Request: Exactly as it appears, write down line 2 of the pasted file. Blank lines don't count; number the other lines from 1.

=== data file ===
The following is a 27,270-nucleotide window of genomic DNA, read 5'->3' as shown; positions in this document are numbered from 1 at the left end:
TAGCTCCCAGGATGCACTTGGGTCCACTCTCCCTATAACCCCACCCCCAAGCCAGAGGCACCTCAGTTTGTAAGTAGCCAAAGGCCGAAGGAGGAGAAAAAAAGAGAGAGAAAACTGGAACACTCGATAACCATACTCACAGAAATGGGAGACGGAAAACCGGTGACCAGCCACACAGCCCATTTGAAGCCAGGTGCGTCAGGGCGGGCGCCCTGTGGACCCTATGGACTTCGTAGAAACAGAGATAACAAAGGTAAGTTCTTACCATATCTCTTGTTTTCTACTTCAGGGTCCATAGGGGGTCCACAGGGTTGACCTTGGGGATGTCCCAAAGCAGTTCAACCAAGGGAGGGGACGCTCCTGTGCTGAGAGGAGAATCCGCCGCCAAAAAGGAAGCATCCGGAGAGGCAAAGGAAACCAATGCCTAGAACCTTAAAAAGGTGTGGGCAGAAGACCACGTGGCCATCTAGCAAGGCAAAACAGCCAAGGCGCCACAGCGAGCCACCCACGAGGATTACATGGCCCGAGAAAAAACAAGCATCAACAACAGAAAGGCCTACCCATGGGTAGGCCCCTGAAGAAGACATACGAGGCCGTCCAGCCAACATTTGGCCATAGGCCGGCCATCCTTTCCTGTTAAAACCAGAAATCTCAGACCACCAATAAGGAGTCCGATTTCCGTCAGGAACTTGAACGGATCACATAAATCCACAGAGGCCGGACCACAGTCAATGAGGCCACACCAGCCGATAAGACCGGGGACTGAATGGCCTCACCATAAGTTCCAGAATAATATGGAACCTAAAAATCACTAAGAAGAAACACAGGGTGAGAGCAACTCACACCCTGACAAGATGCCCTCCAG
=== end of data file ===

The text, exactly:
TAGCTCCCAGGATGCACTTGGGTCCACTCTCCCTATAACCCCACCCCCAAGCCAGAGGCACCTCAGTTTGTAAGTAGCCAAAGGCCGAAGGAGGAGAAAAAAAGAGAGAGAAAACTGGAACACTCGATAACCATACTCACAGAAATGGGAGACGGAAAACCGGTGACCAGCCACACAGCCCATTTGAAGCCAGGTGCGTCAGGGCGGGCGCCCTGTGGACCCTATGGACTTCGTAGAAACAGAGATAACAAAGGTAAGTTCTTACCATATCTCTTGTTTTCTACTTCAGGGTCCATAGGGGGTCCACAGGGTTGACCTTGGGGATGTCCCAAAGCAGTTCAACCAAGGGAGGGGACGCTCCTGTGCTGAGAGGAGAATCCGCCGCCAAAAAGGAAGCATCCGGAGAGGCAAAGGAAACCAATGCCTAGAACCTTAAAAAGGTGTGGGCAGAAGACCACGTGGCCATCTAGCAAGGCAAAACAGCCAAGGCGCCACAGCGAGCCACCCACGAGGATTACATGGCCCGAGAAAAAACAAGCATCAACAACAGAAAGGCCTACCCATGGGTAGGCCCCTGAAGAAGACATACGAGGCCGTCCAGCCAACATTTGGCCATAGGCCGGCCATCCTTTCCTGTTAAAACCAGAAATCTCAGACCACCAATAAGGAGTCCGATTTCCGTCAGGAACTTGAACGGATCACATAAATCCACAGAGGCCGGACCACAGTCAATGAGGCCACACCAGCCGATAAGACCGGGGACTGAATGGCCTCACCATAAGTTCCAGAATAATATGGAACCTAAAAATCACTAAGAAGAAACACAGGGTGAGAGCAACTCACACCCTGACAAGATGCCCTCCAG